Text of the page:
In 1978, at the height of the Troubles , Dervla Murphy cycled to Northern Ireland She d already been to Afghanistan and Ethiopia, but this would be her first time in NI It seems like a historical account now hard to believe it happened within my lifetime Her sympathies areobviously with the green Catholic Republican part of the population, but her curiosity and goodwill helped her to make friends among the orange Protestant Unionist part as well She comes away with a feeling In 1978, at the height of the Troubles , Dervla Murphy cycled to Northern Ireland She d already been to Afghanistan and Ethiopia, but this would be her first time in NI It seems like a historical account now hard to believe it happened within my lifetime Her sympathies areobviously with the green Catholic Republican part of the population, but her curiosity and goodwill helped her to make friends among the orange Protestant Unionist part as well She comes away with a feeling of hope that would have been uncommon in that dark time I wonder if she s been to NI recently to see how much it s changed I certainly hope so

  3. says:

    On picking up this book randomly during my weekly bookshop wandering I started to read it and couldn t put it down, a cyclist and writer who during the height of The Troubles rode her bike over the border It is one of the most meaningful accounts of the troubles from an outsider I have ever read, and if you really want to get a feel for what the Troubles were like for all walks of life read this.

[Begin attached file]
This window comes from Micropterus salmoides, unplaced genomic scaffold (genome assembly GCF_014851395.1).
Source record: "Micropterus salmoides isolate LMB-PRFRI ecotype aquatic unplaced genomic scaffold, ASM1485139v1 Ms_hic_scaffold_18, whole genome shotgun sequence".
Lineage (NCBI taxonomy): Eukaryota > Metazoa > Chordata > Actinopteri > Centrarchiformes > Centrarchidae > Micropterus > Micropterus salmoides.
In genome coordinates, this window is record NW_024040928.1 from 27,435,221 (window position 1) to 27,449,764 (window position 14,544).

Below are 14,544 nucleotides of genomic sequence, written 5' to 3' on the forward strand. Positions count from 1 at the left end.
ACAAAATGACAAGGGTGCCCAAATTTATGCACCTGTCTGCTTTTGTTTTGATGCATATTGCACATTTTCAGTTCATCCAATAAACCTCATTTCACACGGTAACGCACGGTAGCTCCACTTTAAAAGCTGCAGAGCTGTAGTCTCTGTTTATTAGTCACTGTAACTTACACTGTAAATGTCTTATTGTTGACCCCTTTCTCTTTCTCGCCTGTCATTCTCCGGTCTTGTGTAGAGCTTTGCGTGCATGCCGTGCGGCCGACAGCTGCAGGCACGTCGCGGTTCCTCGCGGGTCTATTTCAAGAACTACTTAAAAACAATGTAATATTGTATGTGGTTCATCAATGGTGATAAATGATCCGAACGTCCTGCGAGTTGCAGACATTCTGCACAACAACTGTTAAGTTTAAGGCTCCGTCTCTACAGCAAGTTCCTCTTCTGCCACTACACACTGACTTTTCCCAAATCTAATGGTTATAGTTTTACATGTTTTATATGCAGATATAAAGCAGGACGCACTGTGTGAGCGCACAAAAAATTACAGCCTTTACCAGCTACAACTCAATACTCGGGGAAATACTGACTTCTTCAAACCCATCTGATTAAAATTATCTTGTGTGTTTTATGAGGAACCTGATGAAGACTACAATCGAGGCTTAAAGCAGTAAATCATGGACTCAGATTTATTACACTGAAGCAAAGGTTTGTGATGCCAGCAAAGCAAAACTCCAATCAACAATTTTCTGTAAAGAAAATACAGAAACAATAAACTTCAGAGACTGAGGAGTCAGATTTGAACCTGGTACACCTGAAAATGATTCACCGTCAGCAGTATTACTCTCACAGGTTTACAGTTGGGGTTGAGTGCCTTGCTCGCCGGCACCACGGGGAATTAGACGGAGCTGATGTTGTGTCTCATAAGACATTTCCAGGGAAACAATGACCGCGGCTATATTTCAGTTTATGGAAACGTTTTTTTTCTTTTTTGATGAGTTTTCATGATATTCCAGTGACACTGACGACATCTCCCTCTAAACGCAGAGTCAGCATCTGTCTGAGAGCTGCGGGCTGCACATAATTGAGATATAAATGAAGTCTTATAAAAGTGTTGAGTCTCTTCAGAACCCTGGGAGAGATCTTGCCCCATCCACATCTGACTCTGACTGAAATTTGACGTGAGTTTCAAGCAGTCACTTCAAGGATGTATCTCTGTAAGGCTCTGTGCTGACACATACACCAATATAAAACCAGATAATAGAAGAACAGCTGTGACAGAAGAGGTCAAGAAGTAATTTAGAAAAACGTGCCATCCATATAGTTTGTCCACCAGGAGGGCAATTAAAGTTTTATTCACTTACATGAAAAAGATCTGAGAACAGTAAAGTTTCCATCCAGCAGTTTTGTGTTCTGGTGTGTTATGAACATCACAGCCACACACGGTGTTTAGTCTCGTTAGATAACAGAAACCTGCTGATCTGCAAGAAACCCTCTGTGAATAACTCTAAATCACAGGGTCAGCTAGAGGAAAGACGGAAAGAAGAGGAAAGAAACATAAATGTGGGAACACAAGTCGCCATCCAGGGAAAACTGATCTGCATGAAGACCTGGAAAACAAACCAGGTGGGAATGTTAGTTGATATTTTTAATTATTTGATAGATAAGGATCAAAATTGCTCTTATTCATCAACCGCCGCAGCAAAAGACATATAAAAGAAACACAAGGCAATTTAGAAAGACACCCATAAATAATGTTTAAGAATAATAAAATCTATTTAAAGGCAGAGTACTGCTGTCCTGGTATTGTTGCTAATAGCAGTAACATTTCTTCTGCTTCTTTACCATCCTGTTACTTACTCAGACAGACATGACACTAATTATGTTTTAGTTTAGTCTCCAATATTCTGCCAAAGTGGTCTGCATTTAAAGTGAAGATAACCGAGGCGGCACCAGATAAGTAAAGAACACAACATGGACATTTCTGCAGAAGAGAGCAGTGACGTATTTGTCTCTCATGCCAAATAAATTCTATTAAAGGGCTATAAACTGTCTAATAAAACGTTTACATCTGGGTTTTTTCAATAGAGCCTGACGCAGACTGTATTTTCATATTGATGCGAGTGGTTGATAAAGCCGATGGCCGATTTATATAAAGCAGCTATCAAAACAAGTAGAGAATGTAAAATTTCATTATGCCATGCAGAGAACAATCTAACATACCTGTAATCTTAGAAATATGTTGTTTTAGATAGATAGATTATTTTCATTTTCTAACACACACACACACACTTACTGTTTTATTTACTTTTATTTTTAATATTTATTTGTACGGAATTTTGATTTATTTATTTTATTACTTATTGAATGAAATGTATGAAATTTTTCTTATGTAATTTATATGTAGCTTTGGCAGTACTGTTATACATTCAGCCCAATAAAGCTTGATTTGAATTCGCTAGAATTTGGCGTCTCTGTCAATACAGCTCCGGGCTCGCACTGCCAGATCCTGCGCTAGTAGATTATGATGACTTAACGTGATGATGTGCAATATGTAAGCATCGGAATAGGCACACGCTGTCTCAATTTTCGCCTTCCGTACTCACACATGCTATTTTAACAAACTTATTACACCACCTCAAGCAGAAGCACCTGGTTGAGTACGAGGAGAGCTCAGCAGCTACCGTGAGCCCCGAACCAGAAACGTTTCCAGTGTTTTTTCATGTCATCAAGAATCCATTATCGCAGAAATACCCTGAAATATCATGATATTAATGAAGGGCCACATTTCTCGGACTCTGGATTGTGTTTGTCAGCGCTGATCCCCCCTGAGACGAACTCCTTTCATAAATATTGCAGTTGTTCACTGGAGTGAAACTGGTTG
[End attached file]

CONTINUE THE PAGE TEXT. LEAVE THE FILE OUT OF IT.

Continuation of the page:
4. says:

    Dervla Murphy has always been one of my favorite travel writers as she takes trips to places where others fear to go alone on a bicycle She has strong opinions but is also very non judgmental However, as an Irishwoman she had never been to Northern Ireland In the mid 1970s, at the height of The Troubles she took a number of trips up from her home in far southern Ireland and interviewed Catholics and Protestants about what life was like there and the roots of the hatred between the two communi Dervla Murphy has always been one of my favorite travel writers as she takes trips to places where others fear to go alone on a bicycle She has strong opinions but is also very non judgmental However, as an Irishwoman she had never been to Northern Ireland In the mid 1970s, at the height of The Troubles she took a number of trips up from her home in far southern Ireland and interviewed Catholics and Protestants about what life was like there and the roots of the hatred between the two communities Most of her discussions took places in pubs This book is an excellent study of conflict at a very local level, or within the different communities of Northern Ireland It reminded me of Jean Hatzfeld s study of how communities learned to live together in Rwanda after the Genocide While many things have changed in Northern Ireland since that time, in a visit to Northern Ireland this past summer, my wife and I sensed this tension everywhere we went in this Place Apart She captured the attitudes of the different communities well This ended up being muchof a political book than a travel book, but one that helps us to understand communities that live among each other but still remain so separate

  5. says:

    I need to knowhistory before I read this book.

Leave a Reply

Your email address will not be published. Required fields are marked *